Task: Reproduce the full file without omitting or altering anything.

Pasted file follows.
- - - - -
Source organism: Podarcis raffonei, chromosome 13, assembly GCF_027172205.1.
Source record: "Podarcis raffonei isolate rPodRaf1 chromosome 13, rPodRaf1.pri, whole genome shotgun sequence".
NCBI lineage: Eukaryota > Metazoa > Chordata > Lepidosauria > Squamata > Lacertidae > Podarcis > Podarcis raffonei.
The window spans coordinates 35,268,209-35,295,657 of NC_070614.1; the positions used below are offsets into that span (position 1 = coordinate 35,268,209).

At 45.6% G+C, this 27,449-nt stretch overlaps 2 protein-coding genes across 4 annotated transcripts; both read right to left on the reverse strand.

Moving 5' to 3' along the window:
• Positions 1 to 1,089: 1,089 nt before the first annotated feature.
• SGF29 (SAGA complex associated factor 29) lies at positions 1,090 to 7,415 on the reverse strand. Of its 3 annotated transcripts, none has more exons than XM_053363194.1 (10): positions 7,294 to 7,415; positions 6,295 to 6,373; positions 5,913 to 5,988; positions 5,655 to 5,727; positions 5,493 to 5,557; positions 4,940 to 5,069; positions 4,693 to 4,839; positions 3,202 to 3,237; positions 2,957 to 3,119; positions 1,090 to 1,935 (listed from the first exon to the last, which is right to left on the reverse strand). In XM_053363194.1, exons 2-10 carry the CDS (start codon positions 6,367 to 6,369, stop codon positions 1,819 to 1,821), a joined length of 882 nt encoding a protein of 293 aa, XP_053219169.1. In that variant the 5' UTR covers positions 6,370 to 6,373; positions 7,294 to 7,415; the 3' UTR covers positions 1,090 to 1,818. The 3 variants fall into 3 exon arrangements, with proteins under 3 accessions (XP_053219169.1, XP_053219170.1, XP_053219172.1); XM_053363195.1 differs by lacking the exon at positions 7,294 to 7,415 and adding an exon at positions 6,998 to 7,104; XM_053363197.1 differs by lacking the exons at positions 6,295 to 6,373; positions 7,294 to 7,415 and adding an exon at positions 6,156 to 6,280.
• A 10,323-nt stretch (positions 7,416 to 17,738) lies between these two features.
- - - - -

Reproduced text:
Source organism: Podarcis raffonei, chromosome 13, assembly GCF_027172205.1.
Source record: "Podarcis raffonei isolate rPodRaf1 chromosome 13, rPodRaf1.pri, whole genome shotgun sequence".
NCBI lineage: Eukaryota > Metazoa > Chordata > Lepidosauria > Squamata > Lacertidae > Podarcis > Podarcis raffonei.
The window spans coordinates 35,268,209-35,295,657 of NC_070614.1; the positions used below are offsets into that span (position 1 = coordinate 35,268,209).

At 45.6% G+C, this 27,449-nt stretch overlaps 2 protein-coding genes across 4 annotated transcripts; both read right to left on the reverse strand.

Moving 5' to 3' along the window:
• Positions 1 to 1,089: 1,089 nt before the first annotated feature.
• SGF29 (SAGA complex associated factor 29) lies at positions 1,090 to 7,415 on the reverse strand. Of its 3 annotated transcripts, none has more exons than XM_053363194.1 (10): positions 7,294 to 7,415; positions 6,295 to 6,373; positions 5,913 to 5,988; positions 5,655 to 5,727; positions 5,493 to 5,557; positions 4,940 to 5,069; positions 4,693 to 4,839; positions 3,202 to 3,237; positions 2,957 to 3,119; positions 1,090 to 1,935 (listed from the first exon to the last, which is right to left on the reverse strand). In XM_053363194.1, exons 2-10 carry the CDS (start codon positions 6,367 to 6,369, stop codon positions 1,819 to 1,821), a joined length of 882 nt encoding a protein of 293 aa, XP_053219169.1. In that variant the 5' UTR covers positions 6,370 to 6,373; positions 7,294 to 7,415; the 3' UTR covers positions 1,090 to 1,818. The 3 variants fall into 3 exon arrangements, with proteins under 3 accessions (XP_053219169.1, XP_053219170.1, XP_053219172.1); XM_053363195.1 differs by lacking the exon at positions 7,294 to 7,415 and adding an exon at positions 6,998 to 7,104; XM_053363197.1 differs by lacking the exons at positions 6,295 to 6,373; positions 7,294 to 7,415 and adding an exon at positions 6,156 to 6,280.
• A 10,323-nt stretch (positions 7,416 to 17,738) lies between these two features.